Premier Oil’s major lenders are poised to hit the reset button on the debt-hit UK oil explorer within weeks after agreeing the commercial terms to one of the most complex financial restructuring deals in the North Sea’s history.
After nine months of talks over Premier’s $2.8bn (£2.28bn) debt pile the oil company announced that lenders had agreed the terms of its refinancing and will receive the long-form term sheet for approval by early next month.
The lender group comprises 40 banks and teams of advisers making up around 80pc of Premier’s investors. Its approval will offer a new lease of life for the explorer after a two-year downturn in the oil market.
Premier’s chief executive Tony Durrant said he would be “astonished” if any further changes were required to the proposed restructuring plan at this stage.
“The terms really haven’t moved much in the last few months. We’re now into the rather painful process of paperwork but by mid-February we should have entered into lock-up with our private lenders,” he said.
Premier had expected to unveil its full-scale financial restructuring by the end of September last year but City sources said “the sheer administrative task” of co-ordinating the deal against a backdrop of a shaky oil market recovery has dragged on longer than expected.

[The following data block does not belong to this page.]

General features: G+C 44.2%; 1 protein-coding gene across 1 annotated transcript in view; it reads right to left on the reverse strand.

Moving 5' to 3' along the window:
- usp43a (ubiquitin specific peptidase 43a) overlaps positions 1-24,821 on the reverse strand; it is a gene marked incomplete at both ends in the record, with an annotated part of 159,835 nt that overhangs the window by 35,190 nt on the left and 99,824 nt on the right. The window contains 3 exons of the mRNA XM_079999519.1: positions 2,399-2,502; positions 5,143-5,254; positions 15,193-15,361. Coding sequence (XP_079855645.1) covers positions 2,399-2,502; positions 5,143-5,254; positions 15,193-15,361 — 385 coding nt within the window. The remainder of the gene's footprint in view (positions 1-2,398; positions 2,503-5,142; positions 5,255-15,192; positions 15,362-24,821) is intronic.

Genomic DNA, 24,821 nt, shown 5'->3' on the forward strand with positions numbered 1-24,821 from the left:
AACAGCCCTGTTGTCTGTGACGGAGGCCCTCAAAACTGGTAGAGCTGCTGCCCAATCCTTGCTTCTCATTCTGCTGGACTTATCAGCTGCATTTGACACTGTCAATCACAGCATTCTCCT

Premier revealed in its market update today that the lenders will be offered equity warrants – which they could use to buy further shares from the company at a better-than-market rate – in order to sweeten the deal. But Mr Durrant said that the offer would be a small part of the refinancing and would not be materially dilutive for existing shareholders.
The explorer plunged deep into debt after heavy investments in new oil projects and the acquisition of fields from German energy giant Eon, just as global oil prices plunged to 12-year lows.
The investment has paid off in record oil production of 71,400 barrels of oil last year compared to production of 57,600 barrels in 2015. Premier is hoping to top that in the year ahead by boosting production at its struggling Solan oil field and bringing a new North Sea project onstream.
Mr Durrant said that the company’s Cather project, a floating production rig west of the Shetland Islands, is “in good shape and is moving full steam ahead” to begin producing its first oil at the end of the year.
However Solan’s second well has disappointed investors with consistently lower than expected flows, which the company admitted would probably remain constrained until at least 2018.
Analsyts at Cenkos said: “Solan is turning into a real white elephant, with poor production levels and remedial work required on water injection in order to get production.”
Premier is confident that it will be able to boost production by increasing the capacity of water pumps that create the pressure needed to draw oil up through the well, but it will have to wait until the summer to undertake the work due to dangerous conditions off the Shetland coast in winter.
By Jillian Ambrose
Source: The Telegraph
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